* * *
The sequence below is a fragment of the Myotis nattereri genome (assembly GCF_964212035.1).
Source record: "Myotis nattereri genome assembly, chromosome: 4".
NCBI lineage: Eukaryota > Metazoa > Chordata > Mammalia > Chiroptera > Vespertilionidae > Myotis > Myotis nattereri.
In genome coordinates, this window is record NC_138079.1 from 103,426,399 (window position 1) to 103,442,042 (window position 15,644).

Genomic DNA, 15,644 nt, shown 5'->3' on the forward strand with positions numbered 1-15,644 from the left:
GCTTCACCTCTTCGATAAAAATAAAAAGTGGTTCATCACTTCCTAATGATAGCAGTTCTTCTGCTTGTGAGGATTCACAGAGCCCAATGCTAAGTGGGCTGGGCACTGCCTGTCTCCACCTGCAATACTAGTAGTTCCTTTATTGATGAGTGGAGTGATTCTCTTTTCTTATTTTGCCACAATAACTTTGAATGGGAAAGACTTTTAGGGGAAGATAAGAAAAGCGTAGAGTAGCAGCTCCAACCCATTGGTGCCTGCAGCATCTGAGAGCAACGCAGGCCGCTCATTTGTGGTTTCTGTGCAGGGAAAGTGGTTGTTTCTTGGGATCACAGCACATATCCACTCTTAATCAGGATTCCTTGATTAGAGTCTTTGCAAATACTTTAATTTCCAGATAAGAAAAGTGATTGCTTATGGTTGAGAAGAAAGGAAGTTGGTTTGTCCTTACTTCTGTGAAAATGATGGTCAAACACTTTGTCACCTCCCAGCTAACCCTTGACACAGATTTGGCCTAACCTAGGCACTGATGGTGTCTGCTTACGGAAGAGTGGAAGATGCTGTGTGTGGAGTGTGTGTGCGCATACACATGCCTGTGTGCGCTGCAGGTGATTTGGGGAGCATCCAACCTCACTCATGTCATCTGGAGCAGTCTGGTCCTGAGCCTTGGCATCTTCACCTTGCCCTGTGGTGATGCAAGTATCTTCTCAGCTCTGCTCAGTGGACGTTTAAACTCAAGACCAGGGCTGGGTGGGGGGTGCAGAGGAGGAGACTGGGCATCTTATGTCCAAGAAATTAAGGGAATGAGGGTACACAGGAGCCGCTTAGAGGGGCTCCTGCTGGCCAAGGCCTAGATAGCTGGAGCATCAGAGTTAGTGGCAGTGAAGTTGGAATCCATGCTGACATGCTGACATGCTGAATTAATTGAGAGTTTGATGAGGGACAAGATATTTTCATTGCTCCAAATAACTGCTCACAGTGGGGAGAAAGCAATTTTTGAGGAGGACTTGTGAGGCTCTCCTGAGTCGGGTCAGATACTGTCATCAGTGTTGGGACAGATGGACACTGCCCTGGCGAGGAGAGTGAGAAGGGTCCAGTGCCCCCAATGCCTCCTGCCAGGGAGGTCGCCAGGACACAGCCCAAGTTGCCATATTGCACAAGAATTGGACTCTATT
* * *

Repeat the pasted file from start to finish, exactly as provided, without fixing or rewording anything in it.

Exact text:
The sequence below is a fragment of the Myotis nattereri genome (assembly GCF_964212035.1).
Source record: "Myotis nattereri genome assembly, chromosome: 4".
NCBI lineage: Eukaryota > Metazoa > Chordata > Mammalia > Chiroptera > Vespertilionidae > Myotis > Myotis nattereri.
In genome coordinates, this window is record NC_138079.1 from 103,426,399 (window position 1) to 103,442,042 (window position 15,644).

Genomic DNA, 15,644 nt, shown 5'->3' on the forward strand with positions numbered 1-15,644 from the left:
GCTTCACCTCTTCGATAAAAATAAAAAGTGGTTCATCACTTCCTAATGATAGCAGTTCTTCTGCTTGTGAGGATTCACAGAGCCCAATGCTAAGTGGGCTGGGCACTGCCTGTCTCCACCTGCAATACTAGTAGTTCCTTTATTGATGAGTGGAGTGATTCTCTTTTCTTATTTTGCCACAATAACTTTGAATGGGAAAGACTTTTAGGGGAAGATAAGAAAAGCGTAGAGTAGCAGCTCCAACCCATTGGTGCCTGCAGCATCTGAGAGCAACGCAGGCCGCTCATTTGTGGTTTCTGTGCAGGGAAAGTGGTTGTTTCTTGGGATCACAGCACATATCCACTCTTAATCAGGATTCCTTGATTAGAGTCTTTGCAAATACTTTAATTTCCAGATAAGAAAAGTGATTGCTTATGGTTGAGAAGAAAGGAAGTTGGTTTGTCCTTACTTCTGTGAAAATGATGGTCAAACACTTTGTCACCTCCCAGCTAACCCTTGACACAGATTTGGCCTAACCTAGGCACTGATGGTGTCTGCTTACGGAAGAGTGGAAGATGCTGTGTGTGGAGTGTGTGTGCGCATACACATGCCTGTGTGCGCTGCAGGTGATTTGGGGAGCATCCAACCTCACTCATGTCATCTGGAGCAGTCTGGTCCTGAGCCTTGGCATCTTCACCTTGCCCTGTGGTGATGCAAGTATCTTCTCAGCTCTGCTCAGTGGACGTTTAAACTCAAGACCAGGGCTGGGTGGGGGGTGCAGAGGAGGAGACTGGGCATCTTATGTCCAAGAAATTAAGGGAATGAGGGTACACAGGAGCCGCTTAGAGGGGCTCCTGCTGGCCAAGGCCTAGATAGCTGGAGCATCAGAGTTAGTGGCAGTGAAGTTGGAATCCATGCTGACATGCTGACATGCTGAATTAATTGAGAGTTTGATGAGGGACAAGATATTTTCATTGCTCCAAATAACTGCTCACAGTGGGGAGAAAGCAATTTTTGAGGAGGACTTGTGAGGCTCTCCTGAGTCGGGTCAGATACTGTCATCAGTGTTGGGACAGATGGACACTGCCCTGGCGAGGAGAGTGAGAAGGGTCCAGTGCCCCCAATGCCTCCTGCCAGGGAGGTCGCCAGGACACAGCCCAAGTTGCCATATTGCACAAGAATTGGACTCTATT